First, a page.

Kansas Aging Department Offering Bonuses to Reduce Nursing Home Census

The Kansas Department of Aging is looking to decrease the state’s number of nursing home residents in favor of less institutional, less expensive forms of care, and is willing to pay $2,000 for each successful transition, reports the Kansas Health Institute.

The agency has compiled a list of 800 residents it believes would be able to move out of their full-care nursing home, and has asked the state’s Area Agencies on Aging and Centers for Independent Living to have their case managers meet with each of those residents to see if they’re able and willing to move, the article says.

The effort is part of Aging Secretary Shawn Sullivan’s ongoing effort to reduce the number of people in nursing homes. Kansas, with its disproportionately elderly population, has a higher percentage of people in full-care nursing homes than all but a handful of other states.

KDoA officials have pledged to pay the case manager’s employer $2,000 for each Medicaid-funded nursing home resident who is able to move out of the nursing home and stay out for at least 60 days.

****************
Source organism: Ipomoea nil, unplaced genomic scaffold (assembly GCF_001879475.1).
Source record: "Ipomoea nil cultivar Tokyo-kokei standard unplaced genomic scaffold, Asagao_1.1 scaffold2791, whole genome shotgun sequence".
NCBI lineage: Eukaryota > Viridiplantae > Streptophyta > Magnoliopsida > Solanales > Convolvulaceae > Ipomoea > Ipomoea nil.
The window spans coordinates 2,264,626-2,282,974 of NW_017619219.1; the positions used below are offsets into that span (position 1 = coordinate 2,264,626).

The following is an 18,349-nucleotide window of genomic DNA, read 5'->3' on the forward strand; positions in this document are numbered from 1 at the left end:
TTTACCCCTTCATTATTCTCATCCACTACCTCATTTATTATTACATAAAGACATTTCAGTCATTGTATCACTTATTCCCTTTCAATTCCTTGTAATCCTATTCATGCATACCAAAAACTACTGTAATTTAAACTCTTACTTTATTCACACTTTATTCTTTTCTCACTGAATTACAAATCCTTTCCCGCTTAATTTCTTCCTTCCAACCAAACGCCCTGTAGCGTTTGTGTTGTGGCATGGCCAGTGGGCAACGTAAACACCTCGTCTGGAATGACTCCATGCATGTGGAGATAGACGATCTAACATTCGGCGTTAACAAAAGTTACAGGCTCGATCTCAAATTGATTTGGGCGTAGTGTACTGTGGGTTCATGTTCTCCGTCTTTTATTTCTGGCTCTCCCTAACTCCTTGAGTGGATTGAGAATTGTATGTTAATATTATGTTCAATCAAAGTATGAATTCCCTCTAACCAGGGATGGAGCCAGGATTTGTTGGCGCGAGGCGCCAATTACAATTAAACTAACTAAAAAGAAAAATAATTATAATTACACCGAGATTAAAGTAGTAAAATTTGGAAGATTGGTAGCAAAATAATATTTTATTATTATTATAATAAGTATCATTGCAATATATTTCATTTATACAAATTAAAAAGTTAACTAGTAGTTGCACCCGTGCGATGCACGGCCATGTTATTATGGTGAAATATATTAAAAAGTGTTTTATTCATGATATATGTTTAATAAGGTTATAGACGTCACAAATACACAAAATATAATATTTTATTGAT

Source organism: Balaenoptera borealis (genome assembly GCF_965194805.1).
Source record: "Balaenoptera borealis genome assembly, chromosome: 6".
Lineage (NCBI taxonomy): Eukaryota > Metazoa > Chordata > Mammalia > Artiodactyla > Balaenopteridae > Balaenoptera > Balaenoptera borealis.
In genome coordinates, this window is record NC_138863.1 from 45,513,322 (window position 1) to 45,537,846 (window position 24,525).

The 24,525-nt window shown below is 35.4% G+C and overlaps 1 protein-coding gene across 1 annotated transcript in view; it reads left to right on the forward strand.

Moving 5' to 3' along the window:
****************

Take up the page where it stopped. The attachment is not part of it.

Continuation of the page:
KDoA Secretary Shawn Sullivan said the payments were designed to offset some of the uncompensated case management costs that hamstrung earlier efforts to reduce the state’s nursing home population.

The state’s nursing home industry is less than pleased with this initiative, however, with some calling the $2,000 a “bounty.” Sullivan refuted this notion, calling it a “mischaracterization” of the payments, none of which have yet been made because of the newness of the policy.

Only about half of those 800 residents are actually able to move out, according to Monte Coffman, administrator of a Coffeyville-based program that provides in-home and nursing care for about 1,500 seniors and people with disabilities. He thinks the initiative’s naysayers are “off-base,” reports KHI.

“The issue is that we’ve got capabilities to support people in their homes that weren’t there a year ago, and we need to be reaching out and letting people know what’s there,” he’s quoted as saying in the article. And as a promoter of telehealth services to increase and preserve senior independence in their homes, Coffman contends the new policy isn’t putting anybody at risk.

Read more about the new effort at Kansas Health Institute.

Written by Alyssa Gerace